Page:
Nepali Times Asian Paints
ASHUTOSH TIWARI
Strictly Business
Leapfrogging to nowhere


ASHUTOSH TIWARI


Why is the phone service such a scarce resource in Nepal? Fifty-five years after the first exchange system was set up, the state-owned telecom authority has been able to hand out only about 450,000 lines in this country of 25 million. Despite technological advancements that have made expenses fall worldwide, it still costs, on an average, about $ 75 to get one fixed-line phone-that too, after waiting for two to 10 years.

In fact, so pent-up was the demand that in just five years since the state first introduced mobile telephony in 2000, almost 250,000 new numbers have been distributed, at the ratio of 2.3 pre-paid lines for every post-paid connection. But the benefits of even that mediocre achievement were overshadowed when the state abruptly snatched away the right to use mobile phones six months ago. Though fixed-line connections have been restored since, the bureaucratic hurdles for reviving old mobile lines or getting new ones have gone up, more so outside of Kathmandu. As of today, almost 175,000 pre-paid mobile lines remain dead, ostensibly for security reasons.

Despite such measures, it is not clear to what extent the state has succeeded in destroying the rebels' communication apparatus. Instead, what is increasingly clear is that by punishing ordinary subscribers, it has alienated many small businesses for whom the mobile-with an installation charge that was one-fifth of a fixed-line-was a handy tool to earn money by staying in touch with customers and information networks. Far from fueling Maoist insurgency, the mobile phones in Nepal were seen as, to borrow the words of The Economist of London, 'a classic example of technology that helps people help themselves'.

Indeed, in a paper published last March, Leonard Waverman and colleagues at the London Business School make a case that 'investment in telecoms in developing countries generates a growth dividend because the spread of telecommunications reduces cost of interaction, and expands market boundaries and information flows'. Using data from 102 low and middle-income countries, including Nepal, they calculate that, all else being equal, 10 additional mobile phones per 100 people boost the GDP growth by 0.59 percent.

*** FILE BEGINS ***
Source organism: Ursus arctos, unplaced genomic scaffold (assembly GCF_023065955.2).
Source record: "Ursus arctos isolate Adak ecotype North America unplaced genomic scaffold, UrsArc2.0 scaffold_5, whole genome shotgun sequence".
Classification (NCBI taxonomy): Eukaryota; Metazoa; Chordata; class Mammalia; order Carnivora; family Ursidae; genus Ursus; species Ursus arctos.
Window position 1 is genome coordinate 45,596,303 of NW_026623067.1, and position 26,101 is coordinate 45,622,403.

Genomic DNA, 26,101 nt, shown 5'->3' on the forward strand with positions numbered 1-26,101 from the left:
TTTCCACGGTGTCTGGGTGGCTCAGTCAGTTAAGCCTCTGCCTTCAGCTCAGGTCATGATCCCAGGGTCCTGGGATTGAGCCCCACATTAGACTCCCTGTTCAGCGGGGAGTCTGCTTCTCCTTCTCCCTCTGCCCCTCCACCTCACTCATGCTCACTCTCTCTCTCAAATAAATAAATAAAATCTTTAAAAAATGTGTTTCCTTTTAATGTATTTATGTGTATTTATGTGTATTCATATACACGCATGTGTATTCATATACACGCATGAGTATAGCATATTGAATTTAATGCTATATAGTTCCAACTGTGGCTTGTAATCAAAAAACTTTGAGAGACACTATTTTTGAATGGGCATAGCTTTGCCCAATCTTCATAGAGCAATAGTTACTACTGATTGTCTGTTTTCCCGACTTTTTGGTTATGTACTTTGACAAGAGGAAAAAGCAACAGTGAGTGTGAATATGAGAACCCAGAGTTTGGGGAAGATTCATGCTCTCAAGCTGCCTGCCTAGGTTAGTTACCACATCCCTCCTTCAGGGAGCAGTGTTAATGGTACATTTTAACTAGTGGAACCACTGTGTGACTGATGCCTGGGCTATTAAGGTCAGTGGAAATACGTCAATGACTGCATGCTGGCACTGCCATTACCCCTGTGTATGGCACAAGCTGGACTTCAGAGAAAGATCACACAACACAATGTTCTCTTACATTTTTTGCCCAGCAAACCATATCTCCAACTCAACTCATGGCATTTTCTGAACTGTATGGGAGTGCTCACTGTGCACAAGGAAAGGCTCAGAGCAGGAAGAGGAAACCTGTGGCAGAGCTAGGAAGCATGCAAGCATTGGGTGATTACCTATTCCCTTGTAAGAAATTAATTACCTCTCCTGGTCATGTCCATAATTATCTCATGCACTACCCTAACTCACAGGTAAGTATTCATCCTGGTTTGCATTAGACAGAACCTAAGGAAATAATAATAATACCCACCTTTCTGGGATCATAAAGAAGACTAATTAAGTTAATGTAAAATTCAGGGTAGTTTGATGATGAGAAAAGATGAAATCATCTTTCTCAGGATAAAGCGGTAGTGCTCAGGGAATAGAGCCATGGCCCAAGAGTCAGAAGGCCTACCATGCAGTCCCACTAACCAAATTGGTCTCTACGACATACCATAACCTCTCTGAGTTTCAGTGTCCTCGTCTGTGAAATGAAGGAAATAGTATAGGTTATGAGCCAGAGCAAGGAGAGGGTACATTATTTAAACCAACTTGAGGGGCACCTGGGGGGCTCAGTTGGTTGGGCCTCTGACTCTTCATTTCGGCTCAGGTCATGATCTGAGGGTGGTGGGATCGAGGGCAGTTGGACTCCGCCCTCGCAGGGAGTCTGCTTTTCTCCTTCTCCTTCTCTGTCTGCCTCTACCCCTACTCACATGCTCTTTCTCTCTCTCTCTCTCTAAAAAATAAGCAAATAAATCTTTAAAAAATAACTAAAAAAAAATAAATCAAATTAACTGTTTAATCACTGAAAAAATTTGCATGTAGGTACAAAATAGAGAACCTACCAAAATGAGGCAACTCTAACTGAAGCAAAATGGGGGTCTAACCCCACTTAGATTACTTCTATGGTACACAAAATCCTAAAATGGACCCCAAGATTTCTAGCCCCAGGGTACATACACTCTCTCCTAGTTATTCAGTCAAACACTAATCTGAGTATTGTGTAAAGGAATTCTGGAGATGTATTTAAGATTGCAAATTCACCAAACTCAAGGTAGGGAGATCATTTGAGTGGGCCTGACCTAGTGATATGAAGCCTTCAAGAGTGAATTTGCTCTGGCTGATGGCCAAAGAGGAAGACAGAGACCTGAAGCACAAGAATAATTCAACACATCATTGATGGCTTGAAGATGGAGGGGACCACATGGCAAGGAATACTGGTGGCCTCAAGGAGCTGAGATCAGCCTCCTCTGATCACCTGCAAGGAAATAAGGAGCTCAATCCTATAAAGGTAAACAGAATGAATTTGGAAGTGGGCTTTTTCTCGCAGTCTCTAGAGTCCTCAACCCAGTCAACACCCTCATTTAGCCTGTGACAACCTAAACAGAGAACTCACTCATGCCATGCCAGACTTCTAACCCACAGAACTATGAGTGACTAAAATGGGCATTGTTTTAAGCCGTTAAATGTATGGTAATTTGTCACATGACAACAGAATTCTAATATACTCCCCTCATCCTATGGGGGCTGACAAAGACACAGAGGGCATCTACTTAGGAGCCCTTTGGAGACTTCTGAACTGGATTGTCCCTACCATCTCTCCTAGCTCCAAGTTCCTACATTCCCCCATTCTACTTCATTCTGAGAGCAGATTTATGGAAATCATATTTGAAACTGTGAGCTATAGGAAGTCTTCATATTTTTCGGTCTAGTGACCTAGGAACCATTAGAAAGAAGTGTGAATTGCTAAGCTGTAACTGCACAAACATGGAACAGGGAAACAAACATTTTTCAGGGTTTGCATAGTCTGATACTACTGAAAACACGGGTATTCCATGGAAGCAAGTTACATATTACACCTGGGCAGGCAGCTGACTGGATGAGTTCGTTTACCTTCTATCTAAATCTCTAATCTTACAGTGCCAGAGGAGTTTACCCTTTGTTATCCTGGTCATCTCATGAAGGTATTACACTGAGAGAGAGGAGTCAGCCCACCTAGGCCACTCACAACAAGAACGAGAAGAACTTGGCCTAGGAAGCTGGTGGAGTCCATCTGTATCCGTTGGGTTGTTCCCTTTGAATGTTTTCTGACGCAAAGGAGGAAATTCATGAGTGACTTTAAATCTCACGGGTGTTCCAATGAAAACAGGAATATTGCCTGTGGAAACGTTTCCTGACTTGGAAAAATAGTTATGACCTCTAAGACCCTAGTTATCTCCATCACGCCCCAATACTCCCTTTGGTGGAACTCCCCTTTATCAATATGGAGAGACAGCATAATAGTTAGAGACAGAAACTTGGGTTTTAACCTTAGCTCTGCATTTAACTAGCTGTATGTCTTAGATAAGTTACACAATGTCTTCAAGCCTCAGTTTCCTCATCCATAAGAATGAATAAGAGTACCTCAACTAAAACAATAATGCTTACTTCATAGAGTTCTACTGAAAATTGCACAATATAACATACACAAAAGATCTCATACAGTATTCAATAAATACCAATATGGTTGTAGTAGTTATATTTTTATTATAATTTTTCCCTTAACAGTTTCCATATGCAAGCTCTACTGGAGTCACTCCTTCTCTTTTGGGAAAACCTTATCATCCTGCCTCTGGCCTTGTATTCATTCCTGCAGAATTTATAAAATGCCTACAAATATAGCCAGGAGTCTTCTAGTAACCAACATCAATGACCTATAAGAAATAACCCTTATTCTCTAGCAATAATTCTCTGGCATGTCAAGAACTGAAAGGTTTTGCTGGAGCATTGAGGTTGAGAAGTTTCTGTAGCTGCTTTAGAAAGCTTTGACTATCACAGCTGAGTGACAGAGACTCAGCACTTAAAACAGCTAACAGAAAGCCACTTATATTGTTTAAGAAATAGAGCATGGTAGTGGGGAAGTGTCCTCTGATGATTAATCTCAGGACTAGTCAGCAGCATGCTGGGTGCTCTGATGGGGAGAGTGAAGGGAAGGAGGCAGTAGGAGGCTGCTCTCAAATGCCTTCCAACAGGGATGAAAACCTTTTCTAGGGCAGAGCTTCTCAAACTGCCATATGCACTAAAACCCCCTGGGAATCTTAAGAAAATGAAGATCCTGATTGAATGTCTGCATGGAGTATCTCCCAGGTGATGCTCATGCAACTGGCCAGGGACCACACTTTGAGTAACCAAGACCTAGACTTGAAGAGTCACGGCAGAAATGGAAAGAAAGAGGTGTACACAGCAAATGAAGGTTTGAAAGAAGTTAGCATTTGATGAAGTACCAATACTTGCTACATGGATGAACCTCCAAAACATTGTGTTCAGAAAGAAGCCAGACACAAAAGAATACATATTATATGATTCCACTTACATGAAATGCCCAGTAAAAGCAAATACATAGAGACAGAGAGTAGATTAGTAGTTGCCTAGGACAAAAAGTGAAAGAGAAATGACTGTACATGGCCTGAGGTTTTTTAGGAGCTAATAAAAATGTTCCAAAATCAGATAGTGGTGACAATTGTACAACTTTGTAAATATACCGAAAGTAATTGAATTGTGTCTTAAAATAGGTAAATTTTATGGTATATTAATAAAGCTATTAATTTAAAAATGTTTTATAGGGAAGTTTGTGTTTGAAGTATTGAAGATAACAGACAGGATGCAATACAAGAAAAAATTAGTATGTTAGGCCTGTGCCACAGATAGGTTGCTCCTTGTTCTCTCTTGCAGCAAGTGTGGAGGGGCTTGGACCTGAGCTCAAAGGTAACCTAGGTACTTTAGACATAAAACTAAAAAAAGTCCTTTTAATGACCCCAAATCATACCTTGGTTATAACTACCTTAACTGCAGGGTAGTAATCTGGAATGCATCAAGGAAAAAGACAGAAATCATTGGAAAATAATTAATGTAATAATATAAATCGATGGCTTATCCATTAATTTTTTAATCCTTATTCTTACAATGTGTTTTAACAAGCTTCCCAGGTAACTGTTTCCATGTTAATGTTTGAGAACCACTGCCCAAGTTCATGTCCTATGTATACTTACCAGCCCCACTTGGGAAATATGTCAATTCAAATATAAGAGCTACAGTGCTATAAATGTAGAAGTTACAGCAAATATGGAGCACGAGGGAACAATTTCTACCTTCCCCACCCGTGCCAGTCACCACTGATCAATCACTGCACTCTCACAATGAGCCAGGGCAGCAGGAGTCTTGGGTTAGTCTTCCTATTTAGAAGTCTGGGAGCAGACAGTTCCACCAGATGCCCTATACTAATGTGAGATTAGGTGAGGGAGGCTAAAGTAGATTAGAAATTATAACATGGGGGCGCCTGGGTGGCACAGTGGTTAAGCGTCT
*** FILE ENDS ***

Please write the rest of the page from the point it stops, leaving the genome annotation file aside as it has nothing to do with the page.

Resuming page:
Their research concluded that 'mobile telephony has a significant impact on economic growth and this impact may be twice as large in developing countries compared to developed countries'. That Africa has had the world's fastest growing mobile market in the last five years despite its well-publicised poverty must tell us that the poor are more likely to value how important it is to stay connected to information flows.

In Nepal, geography remains hostile. The continuing war has partitioned people into isolated pockets in the hills. Road networks were sparse to begin with, but have become even more dangerous because of landmines and ambushes. Ropeway transports and postal facilities remain primitive. To add insult to injury, the state has handicapped the only two inexpensive and easy-to-spread voice-based technologies-FM radios and pre-paid mobile connections- that can leapfrog over the usual obstacles to deliver critical information to people who need it. Could the state have done anything more stupid than to allow information degenerate into rumors and heresies?

These days, when millions of vegetable farmers in Bangladesh and pan-wallahs in India can afford to choose services from different and competitive phone companies, phones remain a needlessly scarce resource in Nepal. Why? Because the state controls who gets the lines and who doesn't. And because the state doesn't want citizens to stay connected, to share information and to help one another to be productive and aware Nepalis.


LATEST ISSUE
638
(11 JAN 2013 - 17 JAN 2013)


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